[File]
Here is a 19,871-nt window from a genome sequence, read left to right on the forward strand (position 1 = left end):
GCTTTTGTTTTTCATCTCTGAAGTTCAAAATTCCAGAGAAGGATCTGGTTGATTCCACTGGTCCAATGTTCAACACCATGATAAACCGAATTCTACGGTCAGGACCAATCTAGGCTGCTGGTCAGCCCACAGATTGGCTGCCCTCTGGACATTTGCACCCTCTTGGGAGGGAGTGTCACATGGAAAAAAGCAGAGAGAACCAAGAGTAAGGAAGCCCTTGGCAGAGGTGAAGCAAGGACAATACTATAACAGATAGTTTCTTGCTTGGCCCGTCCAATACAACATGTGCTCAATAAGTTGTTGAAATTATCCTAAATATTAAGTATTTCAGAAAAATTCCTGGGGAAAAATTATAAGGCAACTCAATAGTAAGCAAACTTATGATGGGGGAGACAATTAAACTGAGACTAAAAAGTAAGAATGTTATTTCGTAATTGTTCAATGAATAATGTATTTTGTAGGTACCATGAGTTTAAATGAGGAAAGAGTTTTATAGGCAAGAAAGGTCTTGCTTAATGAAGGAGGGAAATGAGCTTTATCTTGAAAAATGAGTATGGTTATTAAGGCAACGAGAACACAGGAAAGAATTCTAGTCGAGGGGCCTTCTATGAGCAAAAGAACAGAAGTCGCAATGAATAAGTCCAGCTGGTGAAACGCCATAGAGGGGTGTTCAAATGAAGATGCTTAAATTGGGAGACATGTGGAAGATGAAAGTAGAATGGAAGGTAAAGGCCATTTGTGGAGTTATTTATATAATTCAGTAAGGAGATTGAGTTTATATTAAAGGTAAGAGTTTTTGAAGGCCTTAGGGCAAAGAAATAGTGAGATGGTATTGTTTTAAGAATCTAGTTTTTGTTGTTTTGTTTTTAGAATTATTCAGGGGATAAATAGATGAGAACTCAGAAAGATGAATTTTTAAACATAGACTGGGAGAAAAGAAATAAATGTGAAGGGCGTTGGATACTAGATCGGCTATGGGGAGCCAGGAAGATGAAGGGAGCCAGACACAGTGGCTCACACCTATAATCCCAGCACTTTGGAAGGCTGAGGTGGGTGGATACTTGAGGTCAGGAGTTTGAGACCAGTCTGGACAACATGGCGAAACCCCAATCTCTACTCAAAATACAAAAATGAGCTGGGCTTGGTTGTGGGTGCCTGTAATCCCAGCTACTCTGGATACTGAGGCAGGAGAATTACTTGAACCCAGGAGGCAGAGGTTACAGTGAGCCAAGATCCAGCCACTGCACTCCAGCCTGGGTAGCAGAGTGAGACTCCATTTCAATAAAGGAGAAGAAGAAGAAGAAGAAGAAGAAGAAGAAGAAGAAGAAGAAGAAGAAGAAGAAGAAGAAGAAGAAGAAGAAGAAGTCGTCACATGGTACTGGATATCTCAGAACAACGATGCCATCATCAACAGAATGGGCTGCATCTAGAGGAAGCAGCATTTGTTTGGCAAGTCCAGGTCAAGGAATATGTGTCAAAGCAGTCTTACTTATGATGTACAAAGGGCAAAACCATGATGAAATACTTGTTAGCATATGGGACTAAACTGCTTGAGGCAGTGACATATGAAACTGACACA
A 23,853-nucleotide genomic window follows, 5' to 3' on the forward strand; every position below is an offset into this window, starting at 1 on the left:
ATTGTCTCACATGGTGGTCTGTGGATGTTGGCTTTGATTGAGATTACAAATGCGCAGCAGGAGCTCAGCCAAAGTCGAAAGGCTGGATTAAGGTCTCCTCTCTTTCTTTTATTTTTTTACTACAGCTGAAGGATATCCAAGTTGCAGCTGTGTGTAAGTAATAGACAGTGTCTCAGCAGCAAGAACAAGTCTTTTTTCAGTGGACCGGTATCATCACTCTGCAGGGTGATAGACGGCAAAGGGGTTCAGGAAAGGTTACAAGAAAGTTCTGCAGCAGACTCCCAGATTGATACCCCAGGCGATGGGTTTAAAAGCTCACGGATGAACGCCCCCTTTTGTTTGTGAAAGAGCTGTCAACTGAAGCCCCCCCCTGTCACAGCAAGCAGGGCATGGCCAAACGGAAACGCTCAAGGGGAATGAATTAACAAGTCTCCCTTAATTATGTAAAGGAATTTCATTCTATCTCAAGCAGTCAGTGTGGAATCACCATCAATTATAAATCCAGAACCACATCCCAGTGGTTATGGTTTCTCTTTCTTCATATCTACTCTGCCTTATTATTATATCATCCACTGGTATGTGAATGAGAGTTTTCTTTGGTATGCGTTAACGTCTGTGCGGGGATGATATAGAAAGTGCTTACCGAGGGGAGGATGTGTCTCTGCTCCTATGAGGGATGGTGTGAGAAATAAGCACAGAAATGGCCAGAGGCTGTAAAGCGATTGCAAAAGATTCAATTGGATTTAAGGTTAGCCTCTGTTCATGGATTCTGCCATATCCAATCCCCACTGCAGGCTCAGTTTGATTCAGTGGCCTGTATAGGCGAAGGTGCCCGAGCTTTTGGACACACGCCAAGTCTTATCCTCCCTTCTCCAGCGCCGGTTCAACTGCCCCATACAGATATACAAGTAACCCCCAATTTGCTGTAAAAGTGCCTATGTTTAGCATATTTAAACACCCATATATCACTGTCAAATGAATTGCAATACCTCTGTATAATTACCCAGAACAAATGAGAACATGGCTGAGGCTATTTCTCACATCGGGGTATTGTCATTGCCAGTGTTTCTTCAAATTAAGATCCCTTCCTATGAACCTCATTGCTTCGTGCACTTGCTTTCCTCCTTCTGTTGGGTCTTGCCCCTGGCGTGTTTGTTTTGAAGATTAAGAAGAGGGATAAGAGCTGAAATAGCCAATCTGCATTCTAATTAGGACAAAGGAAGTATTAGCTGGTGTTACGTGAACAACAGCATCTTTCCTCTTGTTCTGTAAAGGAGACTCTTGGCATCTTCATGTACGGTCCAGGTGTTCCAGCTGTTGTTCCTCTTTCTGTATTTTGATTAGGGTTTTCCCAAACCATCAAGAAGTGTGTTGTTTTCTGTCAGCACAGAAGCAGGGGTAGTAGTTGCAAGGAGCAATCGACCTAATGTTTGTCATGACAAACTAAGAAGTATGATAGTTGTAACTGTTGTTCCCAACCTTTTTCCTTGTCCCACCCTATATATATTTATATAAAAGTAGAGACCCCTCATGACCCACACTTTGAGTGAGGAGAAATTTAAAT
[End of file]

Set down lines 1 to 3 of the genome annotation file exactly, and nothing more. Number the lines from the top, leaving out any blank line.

Here is a 19,871-nt window from a genome sequence, read left to right on the forward strand (position 1 = left end):
GCTTTTGTTTTTCATCTCTGAAGTTCAAAATTCCAGAGAAGGATCTGGTTGATTCCACTGGTCCAATGTTCAACACCATGATAAACCGAATTCTACGGTCAGGACCAATCTAGGCTGCTGGTCAGCCCACAGATTGGCTGCCCTCTGGACATTTGCACCCTCTTGGGAGGGAGTGTCACATGGAAAAAAGCAGAGAGAACCAAGAGTAAGGAAGCCCTTGGCAGAGGTGAAGCAAGGACAATACTATAACAGATAGTTTCTTGCTTGGCCCGTCCAATACAACATGTGCTCAATAAGTTGTTGAAATTATCCTAAATATTAAGTATTTCAGAAAAATTCCTGGGGAAAAATTATAAGGCAACTCAATAGTAAGCAAACTTATGATGGGGGAGACAATTAAACTGAGACTAAAAAGTAAGAATGTTATTTCGTAATTGTTCAATGAATAATGTATTTTGTAGGTACCATGAGTTTAAATGAGGAAAGAGTTTTATAGGCAAGAAAGGTCTTGCTTAATGAAGGAGGGAAATGAGCTTTATCTTGAAAAATGAGTATGGTTATTAAGGCAACGAGAACACAGGAAAGAATTCTAGTCGAGGGGCCTTCTATGAGCAAAAGAACAGAAGTCGCAATGAATAAGTCCAGCTGGTGAAACGCCATAGAGGGGTGTTCAAATGAAGATGCTTAAATTGGGAGACATGTGGAAGATGAAAGTAGAATGGAAGGTAAAGGCCATTTGTGGAGTTATTTATATAATTCAGTAAGGAGATTGAGTTTATATTAAAGGTAAGAGTTTTTGAAGGCCTTAGGGCAAAGAAATAGTGAGATGGTATTGTTTTAAGAATCTAGTTTTTGTTGTTTTGTTTTTAGAATTATTCAGGGGATAAATAGATGAGAACTCAGAAAGATGAATTTTTAAACATAGACTGGGAGAAAAGAAATAAATGTGAAGGGCGTTGGATACTAGATCGGCTATGGGGAGCCAGGAAGATGAAGGGAGCCAGACACAGTGGCTCACACCTATAATCCCAGCACTTTGGAAGGCTGAGGTGGGTGGATACTTGAGGTCAGGAGTTTGAGACCAGTCTGGACAACATGGCGAAACCCCAATCTCTACTCAAAATACAAAAATGAGCTGGGCTTGGTTGTGGGTGCCTGTAATCCCAGCTACTCTGGATACTGAGGCAGGAGAATTACTTGAACCCAGGAGGCAGAGGTTACAGTGAGCCAAGATCCAGCCACTGCACTCCAGCCTGGGTAGCAGAGTGAGACTCCATTTCAATAAAGGAGAAGAAGAAGAAGAAGAAGAAGAAGAAGAAGAAGAAGAAGAAGAAGAAGAAGAAGAAGAAGAAGAAGAAGAAGAAGTCGTCACATGGTACTGGATATCTCAGAACAACGATGCCATCATCAACAGAATGGGCTGCATCTAGAGGAAGCAGCATTTGTTTGGCAAGTCCAGGTCAAGGAATATGTGTCAAAGCAGTCTTACTTATGATGTACAAAGGGCAAAACCATGATGAAATACTTGTTAGCATATGGGACTAAACTGCTTGAGGCAGTGACATATGAAACTGACACA
A 23,853-nucleotide genomic window follows, 5' to 3' on the forward strand; every position below is an offset into this window, starting at 1 on the left: